When the court issues child support orders, it compels both parents to live up to the rights and obligations under the inflexible order for as long as it’s in place. The paying spouse cannot decide to pay late, skip a month, or pay less than the order demands. Whether both spouses created the terms of the order between themselves in a divorce settlement agreement approved by the courts or the order came directly from a judge, both spouses must abide by the terms of the order. But what if one parent experiences a substantial change in circumstances? How does a parent know when it’s acceptable to request a change to existing child support orders, and how do they go about seeking an official modification of the order?
Reasons to Seek a Child Support Modification Order
Though the terms of a child support order are not flexible while the order stands, either parent may request a change to an existing order if there’s been a significant and long-term change in circumstances such as any of the following;
A substantial change in either parent’s income including promotion with higher pay, demotion with lower pay, or job termination
A paying parent’s new health condition or disability
A significant change in the costs of caring for a child, such as a new medical condition or added daycare or school costs
Special education needs
A change in health insurance expense
The parenting time/child custody schedule has changed
The youngest child has turned 18, been emancipated, or is no longer living in the home
For requested child support modifications due to changes in income, the courts typically only consider continuing changes of at least 10% of the parent’s previous income. In many cases, the courts will make the modification retroactive to the date the petitioner filed the modification request to accommodate for the length of time taken to review the case and approve the request unless doing so creates a financial hardship.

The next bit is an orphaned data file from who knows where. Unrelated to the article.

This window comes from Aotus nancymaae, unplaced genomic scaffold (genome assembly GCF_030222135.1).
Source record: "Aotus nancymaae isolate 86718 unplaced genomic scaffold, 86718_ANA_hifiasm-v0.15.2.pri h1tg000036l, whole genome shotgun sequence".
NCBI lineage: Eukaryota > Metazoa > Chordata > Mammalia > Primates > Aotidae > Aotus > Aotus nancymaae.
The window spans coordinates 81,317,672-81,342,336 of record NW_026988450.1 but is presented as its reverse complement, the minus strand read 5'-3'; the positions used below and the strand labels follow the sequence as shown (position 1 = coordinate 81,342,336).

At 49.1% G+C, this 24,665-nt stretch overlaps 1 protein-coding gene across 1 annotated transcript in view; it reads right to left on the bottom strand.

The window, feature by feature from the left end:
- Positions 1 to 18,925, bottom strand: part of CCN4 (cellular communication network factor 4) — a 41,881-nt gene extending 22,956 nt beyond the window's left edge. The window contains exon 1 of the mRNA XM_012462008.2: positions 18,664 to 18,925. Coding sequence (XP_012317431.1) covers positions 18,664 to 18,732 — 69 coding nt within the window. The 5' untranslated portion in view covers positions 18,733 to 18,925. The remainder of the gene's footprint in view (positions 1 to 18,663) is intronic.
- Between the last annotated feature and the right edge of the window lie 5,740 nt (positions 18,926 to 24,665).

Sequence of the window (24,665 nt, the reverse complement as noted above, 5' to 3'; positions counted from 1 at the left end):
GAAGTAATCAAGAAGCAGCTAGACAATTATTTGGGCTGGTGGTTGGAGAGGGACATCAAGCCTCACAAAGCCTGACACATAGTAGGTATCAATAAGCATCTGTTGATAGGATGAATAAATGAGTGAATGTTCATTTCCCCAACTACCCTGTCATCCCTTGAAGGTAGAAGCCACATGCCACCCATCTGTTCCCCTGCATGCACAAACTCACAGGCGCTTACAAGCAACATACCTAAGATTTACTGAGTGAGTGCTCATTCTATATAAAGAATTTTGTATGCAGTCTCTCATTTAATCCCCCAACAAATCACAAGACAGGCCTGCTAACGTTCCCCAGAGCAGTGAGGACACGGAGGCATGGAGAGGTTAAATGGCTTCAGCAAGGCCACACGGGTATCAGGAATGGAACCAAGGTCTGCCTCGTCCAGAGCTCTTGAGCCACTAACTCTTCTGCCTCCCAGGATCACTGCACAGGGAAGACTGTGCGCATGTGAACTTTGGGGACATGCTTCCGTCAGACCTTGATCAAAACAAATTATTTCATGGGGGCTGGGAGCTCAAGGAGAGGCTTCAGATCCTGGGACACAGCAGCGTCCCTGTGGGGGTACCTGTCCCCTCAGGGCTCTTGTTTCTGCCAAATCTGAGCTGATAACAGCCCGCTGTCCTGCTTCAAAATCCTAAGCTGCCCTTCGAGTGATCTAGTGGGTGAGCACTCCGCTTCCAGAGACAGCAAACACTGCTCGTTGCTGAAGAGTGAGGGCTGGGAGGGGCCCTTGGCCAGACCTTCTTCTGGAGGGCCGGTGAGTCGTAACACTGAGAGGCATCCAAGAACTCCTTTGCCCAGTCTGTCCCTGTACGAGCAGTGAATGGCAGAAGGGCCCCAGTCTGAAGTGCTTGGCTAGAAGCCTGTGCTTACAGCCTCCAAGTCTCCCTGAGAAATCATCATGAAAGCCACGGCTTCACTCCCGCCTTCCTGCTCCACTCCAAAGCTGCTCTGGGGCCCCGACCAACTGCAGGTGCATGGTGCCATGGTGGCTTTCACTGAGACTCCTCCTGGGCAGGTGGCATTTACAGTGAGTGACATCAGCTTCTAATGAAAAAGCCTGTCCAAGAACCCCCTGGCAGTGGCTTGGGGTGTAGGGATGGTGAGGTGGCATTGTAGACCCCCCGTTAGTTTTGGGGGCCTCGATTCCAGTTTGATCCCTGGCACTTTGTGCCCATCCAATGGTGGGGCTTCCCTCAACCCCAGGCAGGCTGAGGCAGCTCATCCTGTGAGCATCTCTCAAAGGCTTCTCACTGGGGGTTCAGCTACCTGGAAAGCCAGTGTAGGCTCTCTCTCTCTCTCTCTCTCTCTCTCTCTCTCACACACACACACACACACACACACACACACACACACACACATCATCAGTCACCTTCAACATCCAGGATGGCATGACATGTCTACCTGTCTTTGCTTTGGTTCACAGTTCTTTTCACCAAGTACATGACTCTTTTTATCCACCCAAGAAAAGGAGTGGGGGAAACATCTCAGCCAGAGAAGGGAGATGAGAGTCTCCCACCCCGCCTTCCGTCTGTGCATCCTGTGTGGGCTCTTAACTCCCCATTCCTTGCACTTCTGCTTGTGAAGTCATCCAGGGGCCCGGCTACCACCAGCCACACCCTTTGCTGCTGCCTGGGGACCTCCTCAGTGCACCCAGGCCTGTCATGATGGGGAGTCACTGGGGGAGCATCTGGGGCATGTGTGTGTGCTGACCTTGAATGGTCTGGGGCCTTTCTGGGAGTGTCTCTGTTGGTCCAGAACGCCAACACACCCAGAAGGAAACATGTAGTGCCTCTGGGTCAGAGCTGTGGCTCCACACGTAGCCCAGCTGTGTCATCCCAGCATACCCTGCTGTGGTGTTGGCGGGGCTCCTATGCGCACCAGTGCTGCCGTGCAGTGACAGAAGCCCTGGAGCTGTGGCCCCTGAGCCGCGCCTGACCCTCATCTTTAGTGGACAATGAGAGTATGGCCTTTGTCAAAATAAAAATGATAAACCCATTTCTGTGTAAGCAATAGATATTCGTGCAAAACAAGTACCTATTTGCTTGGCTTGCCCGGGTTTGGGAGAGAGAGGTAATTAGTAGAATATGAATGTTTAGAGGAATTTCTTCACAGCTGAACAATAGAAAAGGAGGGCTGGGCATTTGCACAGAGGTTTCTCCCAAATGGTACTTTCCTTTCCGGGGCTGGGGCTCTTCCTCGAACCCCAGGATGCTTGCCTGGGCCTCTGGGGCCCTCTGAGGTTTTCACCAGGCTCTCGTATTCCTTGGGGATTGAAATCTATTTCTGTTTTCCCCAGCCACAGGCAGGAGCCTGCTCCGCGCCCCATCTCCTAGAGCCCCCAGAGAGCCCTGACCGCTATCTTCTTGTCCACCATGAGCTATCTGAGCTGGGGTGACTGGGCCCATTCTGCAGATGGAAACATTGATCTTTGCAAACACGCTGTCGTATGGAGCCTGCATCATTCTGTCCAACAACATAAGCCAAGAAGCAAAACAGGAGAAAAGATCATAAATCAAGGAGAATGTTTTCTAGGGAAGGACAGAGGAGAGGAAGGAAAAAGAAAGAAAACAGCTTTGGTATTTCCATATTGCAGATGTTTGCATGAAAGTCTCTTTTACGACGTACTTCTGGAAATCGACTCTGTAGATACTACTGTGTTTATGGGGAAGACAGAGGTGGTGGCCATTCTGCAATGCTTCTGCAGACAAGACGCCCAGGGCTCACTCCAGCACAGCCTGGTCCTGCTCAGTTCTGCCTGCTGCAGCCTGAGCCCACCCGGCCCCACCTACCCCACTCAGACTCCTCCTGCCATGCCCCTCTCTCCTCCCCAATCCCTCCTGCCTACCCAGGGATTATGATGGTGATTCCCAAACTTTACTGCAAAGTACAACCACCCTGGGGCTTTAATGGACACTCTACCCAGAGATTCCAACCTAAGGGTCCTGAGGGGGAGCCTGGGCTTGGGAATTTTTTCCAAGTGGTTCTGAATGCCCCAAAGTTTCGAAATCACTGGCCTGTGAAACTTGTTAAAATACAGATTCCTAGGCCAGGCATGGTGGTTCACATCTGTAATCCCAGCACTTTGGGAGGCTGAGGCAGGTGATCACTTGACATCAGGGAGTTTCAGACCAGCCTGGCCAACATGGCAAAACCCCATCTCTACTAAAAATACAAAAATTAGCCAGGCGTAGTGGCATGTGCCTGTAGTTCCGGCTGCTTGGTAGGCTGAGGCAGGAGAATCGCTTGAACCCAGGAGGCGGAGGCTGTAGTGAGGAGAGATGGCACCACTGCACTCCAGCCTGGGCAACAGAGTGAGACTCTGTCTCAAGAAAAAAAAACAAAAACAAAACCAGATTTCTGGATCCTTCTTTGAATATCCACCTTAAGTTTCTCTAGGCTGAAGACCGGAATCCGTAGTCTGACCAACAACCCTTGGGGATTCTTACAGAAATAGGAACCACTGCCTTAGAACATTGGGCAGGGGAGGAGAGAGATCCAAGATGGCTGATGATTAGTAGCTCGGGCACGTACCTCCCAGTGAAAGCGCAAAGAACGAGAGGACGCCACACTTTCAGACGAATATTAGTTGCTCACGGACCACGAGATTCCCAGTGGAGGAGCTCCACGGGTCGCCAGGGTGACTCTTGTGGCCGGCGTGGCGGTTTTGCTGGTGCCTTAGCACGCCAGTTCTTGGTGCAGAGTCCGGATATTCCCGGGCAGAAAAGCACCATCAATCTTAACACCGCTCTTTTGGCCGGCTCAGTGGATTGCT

The courts recognize that circumstances sometimes change, If you have a compelling reason to request a modification of the amount of child support that you pay or receive, you may file a request for a modification of an existing child support order in your jurisdiction or through the county child support office handling your case. However, the courts will not agree to the request if a judge determines the parent made a negative change in circumstance voluntarily.
When Do Courts Deny Requests for Child Support Modification?
Child support orders include a presumption that both parents will remain employed to the best of their ability. Quitting a job and then requesting a modification of child support orders generally results in the court finding that the parent is voluntarily unemployed or under-employed and a denial of the request. The only exceptions may be in cases of a parent quitting or downgrading their employment in order to pursue an educational or training opportunity for career advancement. The court may also deny a modification request if the parent doesn’t provide proof of the change in circumstances.
Courts typically deny the request for child support modification if they determine the changes to be insubstantial, unwarranted, or temporary, or that the parent created financial hardship by purchasing an unaffordable home, car, boat, or RV.
If you wish to request a child support modification as the paying parent or the receiving parent, our child support attorney in Fort Collins can help determine if the request is appropriate under the state’s guidelines.